Texas Rangers

Rangers still searching for manager, but do they know what they’re searching for?

Jon Daniels said that the Rangers aren’t dissatisfied with the candidates they have interviewed. He and his staff are just being thorough as they search for the next manager.
Jon Daniels said that the Rangers aren’t dissatisfied with the candidates they have interviewed. He and his staff are just being thorough as they search for the next manager. AP

General manager Jon Daniels, his band of merry lieutenants and a team of scouts will leave the Texas Rangers’ annual pro-scouting meetings Friday still not certain who will be the team’s next manager.

The search is ongoing, with more candidates interviewed this week after it appeared the Rangers would select from a group of eight they had already interviewed. More could become candidates, Daniels said.

Three of the original candidates – David Bell, hired by the Cincinnati Reds; Rocco Baldelli, hired by the Minnesota Twins; and Joe Girardi, who will be a TV analyst again next year – have been eliminated.

Daniels said on Wednesday that the Rangers’ search will stretch into next week. There is some speculation that next week will end with the Rangers still looking to hire Jeff Banister’s replacement.

In the meantime, it looks to some that those interviewed previously are flawed candidates.

And that Daniels and his staff might not know exactly what they want.

And that the manager’s job, as is the case across baseball, isn’t as valued by the Rangers as it once was.

At least one of those three is accurate.

But the delay, Daniels said, isn’t a delay. It’s a quest, a quest to hire the right person.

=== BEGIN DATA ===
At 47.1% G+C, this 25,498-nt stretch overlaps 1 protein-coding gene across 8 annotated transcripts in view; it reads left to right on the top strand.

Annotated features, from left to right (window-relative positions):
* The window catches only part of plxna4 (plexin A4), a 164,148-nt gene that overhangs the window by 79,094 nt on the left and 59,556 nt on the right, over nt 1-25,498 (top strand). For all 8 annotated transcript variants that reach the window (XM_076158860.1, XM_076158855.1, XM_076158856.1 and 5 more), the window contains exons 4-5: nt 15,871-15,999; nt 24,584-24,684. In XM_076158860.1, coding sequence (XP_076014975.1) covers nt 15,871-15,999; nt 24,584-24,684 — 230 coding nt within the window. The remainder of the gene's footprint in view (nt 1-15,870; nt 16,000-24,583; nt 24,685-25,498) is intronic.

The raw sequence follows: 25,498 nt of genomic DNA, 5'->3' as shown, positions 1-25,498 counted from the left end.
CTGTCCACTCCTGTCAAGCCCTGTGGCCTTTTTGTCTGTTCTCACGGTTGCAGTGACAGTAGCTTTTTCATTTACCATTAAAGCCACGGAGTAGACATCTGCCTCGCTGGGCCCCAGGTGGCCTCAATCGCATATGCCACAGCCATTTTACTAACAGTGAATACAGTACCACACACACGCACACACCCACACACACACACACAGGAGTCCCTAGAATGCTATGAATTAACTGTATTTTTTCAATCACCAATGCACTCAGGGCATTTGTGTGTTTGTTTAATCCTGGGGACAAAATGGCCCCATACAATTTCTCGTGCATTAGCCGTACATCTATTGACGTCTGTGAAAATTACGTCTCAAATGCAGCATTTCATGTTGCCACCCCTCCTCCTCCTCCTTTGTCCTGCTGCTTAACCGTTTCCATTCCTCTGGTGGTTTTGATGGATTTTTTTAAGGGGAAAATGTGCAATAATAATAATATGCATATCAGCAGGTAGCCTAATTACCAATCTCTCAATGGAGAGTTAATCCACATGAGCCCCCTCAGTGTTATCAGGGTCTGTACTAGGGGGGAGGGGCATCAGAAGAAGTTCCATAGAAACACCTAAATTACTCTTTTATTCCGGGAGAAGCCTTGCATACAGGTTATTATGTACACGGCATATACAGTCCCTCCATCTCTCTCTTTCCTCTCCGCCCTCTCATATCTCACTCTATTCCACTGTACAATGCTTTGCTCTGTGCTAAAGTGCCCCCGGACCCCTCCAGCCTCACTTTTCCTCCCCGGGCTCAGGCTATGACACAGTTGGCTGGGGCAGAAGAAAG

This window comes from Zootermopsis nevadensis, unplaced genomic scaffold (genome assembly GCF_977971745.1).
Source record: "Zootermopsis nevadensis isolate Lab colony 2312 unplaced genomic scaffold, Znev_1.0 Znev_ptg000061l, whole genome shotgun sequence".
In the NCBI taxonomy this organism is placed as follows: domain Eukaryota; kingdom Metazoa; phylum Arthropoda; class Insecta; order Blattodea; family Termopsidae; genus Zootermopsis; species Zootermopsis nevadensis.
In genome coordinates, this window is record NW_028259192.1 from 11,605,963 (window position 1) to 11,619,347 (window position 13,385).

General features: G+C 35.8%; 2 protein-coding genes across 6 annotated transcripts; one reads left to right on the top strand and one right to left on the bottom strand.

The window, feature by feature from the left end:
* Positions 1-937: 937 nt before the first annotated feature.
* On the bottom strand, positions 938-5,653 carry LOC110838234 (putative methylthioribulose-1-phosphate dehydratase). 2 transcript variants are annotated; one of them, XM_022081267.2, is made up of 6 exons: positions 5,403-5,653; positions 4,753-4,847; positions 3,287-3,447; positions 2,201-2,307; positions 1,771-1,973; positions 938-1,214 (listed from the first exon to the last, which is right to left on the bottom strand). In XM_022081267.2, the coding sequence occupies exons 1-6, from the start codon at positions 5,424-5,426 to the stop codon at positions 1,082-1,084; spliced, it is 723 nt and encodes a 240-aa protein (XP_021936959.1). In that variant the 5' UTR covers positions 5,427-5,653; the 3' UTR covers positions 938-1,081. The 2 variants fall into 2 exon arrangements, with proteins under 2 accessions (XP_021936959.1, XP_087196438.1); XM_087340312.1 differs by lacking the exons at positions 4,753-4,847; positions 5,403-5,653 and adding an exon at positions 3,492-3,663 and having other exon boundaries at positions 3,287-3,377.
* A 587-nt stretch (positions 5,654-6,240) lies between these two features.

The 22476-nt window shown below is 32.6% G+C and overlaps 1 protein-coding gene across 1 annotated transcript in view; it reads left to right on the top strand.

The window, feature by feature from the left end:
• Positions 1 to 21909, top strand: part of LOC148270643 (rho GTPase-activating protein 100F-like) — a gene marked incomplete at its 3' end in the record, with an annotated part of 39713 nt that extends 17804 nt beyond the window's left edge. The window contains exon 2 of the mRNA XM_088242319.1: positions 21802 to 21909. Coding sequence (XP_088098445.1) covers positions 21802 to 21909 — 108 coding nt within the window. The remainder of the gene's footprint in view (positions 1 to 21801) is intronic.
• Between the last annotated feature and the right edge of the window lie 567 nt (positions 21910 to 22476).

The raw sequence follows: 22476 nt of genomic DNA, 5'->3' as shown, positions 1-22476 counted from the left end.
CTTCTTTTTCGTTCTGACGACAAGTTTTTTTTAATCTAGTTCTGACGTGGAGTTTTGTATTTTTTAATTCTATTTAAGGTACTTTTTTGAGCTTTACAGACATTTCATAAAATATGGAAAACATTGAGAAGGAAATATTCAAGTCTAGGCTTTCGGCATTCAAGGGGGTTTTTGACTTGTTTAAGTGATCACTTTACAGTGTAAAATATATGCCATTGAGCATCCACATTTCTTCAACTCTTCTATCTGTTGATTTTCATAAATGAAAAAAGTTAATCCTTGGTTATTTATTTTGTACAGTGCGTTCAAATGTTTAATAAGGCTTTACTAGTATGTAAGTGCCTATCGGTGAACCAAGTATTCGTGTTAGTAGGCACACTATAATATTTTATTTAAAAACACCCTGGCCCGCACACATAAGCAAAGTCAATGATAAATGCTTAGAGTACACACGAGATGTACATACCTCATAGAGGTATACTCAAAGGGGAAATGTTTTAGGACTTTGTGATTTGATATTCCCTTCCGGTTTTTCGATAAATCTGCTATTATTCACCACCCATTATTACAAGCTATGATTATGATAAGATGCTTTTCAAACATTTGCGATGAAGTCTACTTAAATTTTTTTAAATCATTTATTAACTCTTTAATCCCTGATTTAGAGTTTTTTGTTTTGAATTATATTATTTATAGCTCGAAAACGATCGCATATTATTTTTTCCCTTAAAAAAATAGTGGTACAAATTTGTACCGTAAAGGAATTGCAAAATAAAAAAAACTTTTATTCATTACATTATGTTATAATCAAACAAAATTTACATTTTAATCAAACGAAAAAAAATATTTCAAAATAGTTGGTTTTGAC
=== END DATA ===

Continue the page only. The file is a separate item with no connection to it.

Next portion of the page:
That’s what Daniels said Monday and again Wednesday.

The candidates who were interviewed Oct. 9-17 all piqued the interest, in one way or another, of Daniels and others making the hire. It’s also entirely possible that one of those remaining five ultimately gets the job.

Daniels also said that Monday and again Wednesday.

Eric Chavez, the former big-league third baseman, interviewed Wednesday at the Surprise Recreation Campus, and Daniels said that at least one other has interviewed this week.

It could be Joe Espada, the Houston Astros bench coach who had only interviewed via phone before the Astros were eliminated from the postseason. A source who said that Stubby Clapp had been through multiple phone interviews but was not sure if he has interviewed in person.

Others potentially on the radar are Chris Woodward, the Los Angeles Dodgers’ third-base coach, and Ron Roenicke, the Boston Red Sox’s bench coach. They’re a little busy right now, for at least two more World Series games.

The soonest the World Series could end is Saturday. If a seventh game is needed, the World Series would end on Halloween. The general manager meetings are Nov. 5-8.

The search for the right manager might endure two more weeks.

What does the right manager look like? Daniels hasn’t said.

In 2006 it looked like Ron Washington. In 2014 it looked like Banister. Both had no big-league managerial experience.

One trait a manager needs is the ability to juggle egos. He manages personalities as much as baseball games, and managing baseball games isn’t what it used to be with front offices and numbers-crunchers more and more involved filling out a lineup card and managing a bullpen.

A manager who is open to receiving that input, who has embraced analytics, and who is ready to lose in 2019 would seem to have a leg up.

That might be Chavez. It could be one of the five remaining initial candidates – Espada, Rangers interim manager Don Wakamatsu, Rangers executive/coach Jayce Tingler, Chicago Cubs bench coach Brandon Hyde and Philadelphia Phillies third-base coach Dusty Wathan.

Or someone else entirely.

This is a quest, a quest to hire the right person, Daniels keeps saying, even though it looks to some like indecisiveness or dissatisfaction with the pool of candidates.

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